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### Chapter 4

Forces and the Laws of Motion

Force

- A push or pull exerted on an object that causes the object’s velocity to change
- The object will accelerate
- Three ways to accelerate: speed up, slow down, or to change the direction of velocity

- No force applied if the object maintains the same velocity

- The object will accelerate
- A vector
- direction and magnitude
- indicated by boldfaced F in your textbook

System

- An object of interest on which force is applied
- Everything else is called external world
(Ex) System?

External world?

Contact Forces

- Forces applied when the system and the external world are in contact
(Ex)

(Ex) Air resistance (=drag), friction, normal force, external push or pull, tension

Field Force

- Gravitational (2) Magnetic
*Gravitational field force = weight

Agent

- applies a force on a system
(Ex) I push a book with my hand.

System? Agent?

(Ex) A falling book. System? Agent?

- Without an agent, a force can’t be applied

Free-body Diagram

- a drawing that shows the system and the forces acting on it
- A dot to represent the system
- Arrows for the forces and identify each force with “Fagent”
(Ex)

Practices

- Identify all the forces.
- an object free falling (Ignore air resistance)
- a sky diver falling at a constant velocity (Air exerts upward force on the person)

3) A cable pulls a crate at a constant speed across a horizontal surface. The surface provides a force that resists the crate’s motion

- A rope lifts a bucket at a constant speed. (Ignore air resistance)
- A rope lowers a bucket at a constant speed. (Ignore air resistance)

Types of Forces horizontal surface. The surface provides a force that resists the crate’s motion

- Friction, Ff
- Normal Force, FN : Any force coming from the surface and acting at a right angle to the surface

3) Spring force, horizontal surface. The surface provides a force that resists the crate’s motionFsp

4) Tension force, FT

Tension, F horizontal surface. The surface provides a force that resists the crate’s motionT

- The total force on the massless rope = 0

5) thrust force, horizontal surface. The surface provides a force that resists the crate’s motionFthrust

6) Weight = gravitation force, horizontal surface. The surface provides a force that resists the crate’s motionFg(Always vertically downward)

*Scales measure weight while balances measure mass

Net Force horizontal surface. The surface provides a force that resists the crate’s motion

- the vector sum of all forces exerted on an object
- Fnet= F1 + F2 + F3 + ……
(Ex) Determine the net force.

*When Fnet = 0, the system is said to be at equilibrium and the forces are balanced

*Object may be at rest or moving at a constant velocity

F horizontal surface. The surface provides a force that resists the crate’s motionnet ≠ 0

- Fnet= F1 + F2 + F3 + …… ≠ 0
- The forces are unbalanced
- Object accelerates in the direction of the net force
- “Acceleration” = the change in velocity

Common Mistake with Net Force horizontal surface. The surface provides a force that resists the crate’s motion

Fapp = 60 N Fapp = 60 N

What is the net force?

Fg = ‒40 N

Fg = ‒40 N

Sample Problem, 4A, Pg 132 horizontal surface. The surface provides a force that resists the crate’s motion

Derek left a physics book on a table inclined at 35 ˚ angle. The weight of the book = 22 N, the friction = 11 N; the normal force = 18 N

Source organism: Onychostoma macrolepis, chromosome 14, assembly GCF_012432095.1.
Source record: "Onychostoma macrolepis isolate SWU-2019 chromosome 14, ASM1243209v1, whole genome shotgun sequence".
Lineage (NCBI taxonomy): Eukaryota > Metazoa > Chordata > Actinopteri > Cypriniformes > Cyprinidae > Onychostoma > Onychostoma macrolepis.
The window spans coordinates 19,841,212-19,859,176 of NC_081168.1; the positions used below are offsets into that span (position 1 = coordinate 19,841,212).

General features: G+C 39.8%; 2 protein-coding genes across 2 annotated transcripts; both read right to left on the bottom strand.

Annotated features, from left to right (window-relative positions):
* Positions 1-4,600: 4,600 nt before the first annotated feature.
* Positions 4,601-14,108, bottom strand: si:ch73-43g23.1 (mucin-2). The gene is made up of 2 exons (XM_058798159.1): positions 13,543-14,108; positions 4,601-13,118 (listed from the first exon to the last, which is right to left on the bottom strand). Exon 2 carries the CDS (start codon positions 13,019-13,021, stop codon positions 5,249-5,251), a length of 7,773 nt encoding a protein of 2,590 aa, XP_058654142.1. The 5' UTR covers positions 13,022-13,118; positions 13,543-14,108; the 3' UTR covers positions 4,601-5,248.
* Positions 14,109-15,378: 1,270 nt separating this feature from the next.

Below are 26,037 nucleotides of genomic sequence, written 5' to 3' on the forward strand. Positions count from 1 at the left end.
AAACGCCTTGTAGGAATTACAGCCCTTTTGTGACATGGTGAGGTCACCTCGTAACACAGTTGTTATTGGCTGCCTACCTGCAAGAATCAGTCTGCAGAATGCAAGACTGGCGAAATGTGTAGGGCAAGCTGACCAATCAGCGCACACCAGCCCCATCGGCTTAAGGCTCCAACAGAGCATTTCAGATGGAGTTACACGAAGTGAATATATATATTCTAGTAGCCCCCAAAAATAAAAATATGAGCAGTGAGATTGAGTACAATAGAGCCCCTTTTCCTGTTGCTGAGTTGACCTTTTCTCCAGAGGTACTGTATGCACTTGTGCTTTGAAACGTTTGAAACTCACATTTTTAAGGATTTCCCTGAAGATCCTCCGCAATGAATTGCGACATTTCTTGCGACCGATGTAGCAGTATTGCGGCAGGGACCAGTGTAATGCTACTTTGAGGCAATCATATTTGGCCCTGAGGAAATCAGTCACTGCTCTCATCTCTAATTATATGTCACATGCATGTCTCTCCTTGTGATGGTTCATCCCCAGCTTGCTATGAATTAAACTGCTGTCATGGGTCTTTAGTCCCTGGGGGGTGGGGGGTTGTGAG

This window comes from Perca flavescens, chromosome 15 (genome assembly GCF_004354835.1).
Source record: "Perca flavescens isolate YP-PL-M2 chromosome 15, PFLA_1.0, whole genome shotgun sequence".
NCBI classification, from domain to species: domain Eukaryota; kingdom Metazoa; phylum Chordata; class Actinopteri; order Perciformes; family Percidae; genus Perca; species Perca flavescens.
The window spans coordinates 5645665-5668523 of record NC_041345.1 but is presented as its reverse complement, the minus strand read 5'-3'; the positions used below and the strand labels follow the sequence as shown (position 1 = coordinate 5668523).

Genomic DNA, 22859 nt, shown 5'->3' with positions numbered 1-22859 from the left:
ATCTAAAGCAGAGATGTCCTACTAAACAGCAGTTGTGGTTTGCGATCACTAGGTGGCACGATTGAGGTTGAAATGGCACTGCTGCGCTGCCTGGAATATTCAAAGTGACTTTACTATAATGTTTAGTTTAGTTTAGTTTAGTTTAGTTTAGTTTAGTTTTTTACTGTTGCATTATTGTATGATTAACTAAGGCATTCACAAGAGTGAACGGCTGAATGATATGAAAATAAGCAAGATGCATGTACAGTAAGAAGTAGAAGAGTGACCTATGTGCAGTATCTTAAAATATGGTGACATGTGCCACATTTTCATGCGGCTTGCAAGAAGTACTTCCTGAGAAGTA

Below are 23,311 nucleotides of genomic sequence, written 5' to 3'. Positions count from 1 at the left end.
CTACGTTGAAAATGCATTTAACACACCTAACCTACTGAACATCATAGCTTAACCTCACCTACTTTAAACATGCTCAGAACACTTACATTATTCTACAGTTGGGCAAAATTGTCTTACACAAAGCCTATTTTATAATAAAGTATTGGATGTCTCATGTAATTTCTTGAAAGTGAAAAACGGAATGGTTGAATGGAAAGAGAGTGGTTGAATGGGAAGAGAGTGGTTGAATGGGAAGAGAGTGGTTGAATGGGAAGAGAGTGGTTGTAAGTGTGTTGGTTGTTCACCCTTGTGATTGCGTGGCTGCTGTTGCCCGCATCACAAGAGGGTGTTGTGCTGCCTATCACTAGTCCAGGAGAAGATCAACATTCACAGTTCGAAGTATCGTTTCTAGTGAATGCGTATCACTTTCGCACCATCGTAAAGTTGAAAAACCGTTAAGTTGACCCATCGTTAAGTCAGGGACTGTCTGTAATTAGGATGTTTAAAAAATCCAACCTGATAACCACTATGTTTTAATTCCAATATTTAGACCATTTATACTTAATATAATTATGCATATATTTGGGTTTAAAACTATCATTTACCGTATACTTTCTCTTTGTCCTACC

- Find the net external force acting on the book.
- Determine if the book will remain on the table.

Newton’s Three Laws of Motion horizontal surface. The surface provides a force that resists the crate’s motion

- 1st Law = law of inertia
- inertia: the tendency of an object to resist any change

- 2nd Law = force-acceleration relationship
- 3rd Law = action-reaction

First Law of Motion horizontal surface. The surface provides a force that resists the crate’s motion

- If no net force is acting on an object, the object will continue to stay at rest or to move with constant speed.
- Demos (2 min)

2 horizontal surface. The surface provides a force that resists the crate’s motionnd Law of Motion

- Fnet = a∙m
- Units of force: kg∙m/s2, N (1 N = 1 kg∙m/s2)
(Ex) 1 N is the force needed to increase the speed of 1 kg of mass 1 m/s for every second

- 1 kg ≈ 2 lbs
- 1 m/s ≈ 1 yd/s
- The object accelerates in the same direction as the net force

- Units of force: kg∙m/s2, N (1 N = 1 kg∙m/s2)
- Fg = g∙m
- g = -9.8m/s2

Examples horizontal surface. The surface provides a force that resists the crate’s motion

- A watermelon has the mass of 4.0 g. What is the weight of the melon?
- Taru and Reiko simultaneously grab a 0.75-kg piece of rope and begin tugging on it in opposite directions. If Taru pulls with a force of 16.0 N and the rope accelerates away from her at 1.25 m/s2, with what force is Reiko pulling?

- Newton's 2nd law (9 min) horizontal surface. The surface provides a force that resists the crate’s motion

4) One of the floats in a Thanksgiving Day parade requires four people pulling on ropes to maintain a constant speed of 3.0 km/h for the float. Two people pull with a force of 210 N each, and the other two pull with a force of 140 N each. What is the force of friction between the float and the ground?

5) A large model rocket engine can produce a thrust of 12.0 N upon ignition. This engine is part of a rocket with a total mass of 0.288 kg when launched.

a) What is the net force that is acting on the model rocket just after it leaves the ground?

b) What is the initial acceleration of the rocket?

Apparent Weight N upon ignition. This engine is part of a rocket with a total mass of 0.288 kg when launched.